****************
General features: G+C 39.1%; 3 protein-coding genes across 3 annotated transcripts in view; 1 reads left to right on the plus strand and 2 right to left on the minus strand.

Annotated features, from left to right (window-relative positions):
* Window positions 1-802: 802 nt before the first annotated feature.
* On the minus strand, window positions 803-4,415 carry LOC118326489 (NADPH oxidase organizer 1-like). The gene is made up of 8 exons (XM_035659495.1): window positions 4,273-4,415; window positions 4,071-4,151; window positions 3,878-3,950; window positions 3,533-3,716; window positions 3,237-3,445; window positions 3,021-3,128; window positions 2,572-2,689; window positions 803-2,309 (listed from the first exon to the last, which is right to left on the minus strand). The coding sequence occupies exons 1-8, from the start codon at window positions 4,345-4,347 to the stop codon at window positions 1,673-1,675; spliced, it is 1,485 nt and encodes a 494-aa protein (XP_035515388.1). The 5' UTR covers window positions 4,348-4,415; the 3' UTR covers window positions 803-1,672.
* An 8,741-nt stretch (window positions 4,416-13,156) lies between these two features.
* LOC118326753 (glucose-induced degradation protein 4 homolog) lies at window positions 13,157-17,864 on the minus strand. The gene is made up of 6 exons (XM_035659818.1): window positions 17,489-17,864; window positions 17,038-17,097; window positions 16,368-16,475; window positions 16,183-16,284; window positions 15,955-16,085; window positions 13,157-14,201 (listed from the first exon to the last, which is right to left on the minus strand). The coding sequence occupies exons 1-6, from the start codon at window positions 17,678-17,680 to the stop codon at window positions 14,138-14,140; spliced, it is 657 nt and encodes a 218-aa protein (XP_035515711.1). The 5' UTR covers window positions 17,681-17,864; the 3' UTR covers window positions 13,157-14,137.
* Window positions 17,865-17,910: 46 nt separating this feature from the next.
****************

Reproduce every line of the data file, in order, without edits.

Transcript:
General features: G+C 39.1%; 3 protein-coding genes across 3 annotated transcripts in view; 1 reads left to right on the plus strand and 2 right to left on the minus strand.

Annotated features, from left to right (window-relative positions):
* Window positions 1-802: 802 nt before the first annotated feature.
* On the minus strand, window positions 803-4,415 carry LOC118326489 (NADPH oxidase organizer 1-like). The gene is made up of 8 exons (XM_035659495.1): window positions 4,273-4,415; window positions 4,071-4,151; window positions 3,878-3,950; window positions 3,533-3,716; window positions 3,237-3,445; window positions 3,021-3,128; window positions 2,572-2,689; window positions 803-2,309 (listed from the first exon to the last, which is right to left on the minus strand). The coding sequence occupies exons 1-8, from the start codon at window positions 4,345-4,347 to the stop codon at window positions 1,673-1,675; spliced, it is 1,485 nt and encodes a 494-aa protein (XP_035515388.1). The 5' UTR covers window positions 4,348-4,415; the 3' UTR covers window positions 803-1,672.
* An 8,741-nt stretch (window positions 4,416-13,156) lies between these two features.
* LOC118326753 (glucose-induced degradation protein 4 homolog) lies at window positions 13,157-17,864 on the minus strand. The gene is made up of 6 exons (XM_035659818.1): window positions 17,489-17,864; window positions 17,038-17,097; window positions 16,368-16,475; window positions 16,183-16,284; window positions 15,955-16,085; window positions 13,157-14,201 (listed from the first exon to the last, which is right to left on the minus strand). The coding sequence occupies exons 1-6, from the start codon at window positions 17,678-17,680 to the stop codon at window positions 14,138-14,140; spliced, it is 657 nt and encodes a 218-aa protein (XP_035515711.1). The 5' UTR covers window positions 17,681-17,864; the 3' UTR covers window positions 13,157-14,137.
* Window positions 17,865-17,910: 46 nt separating this feature from the next.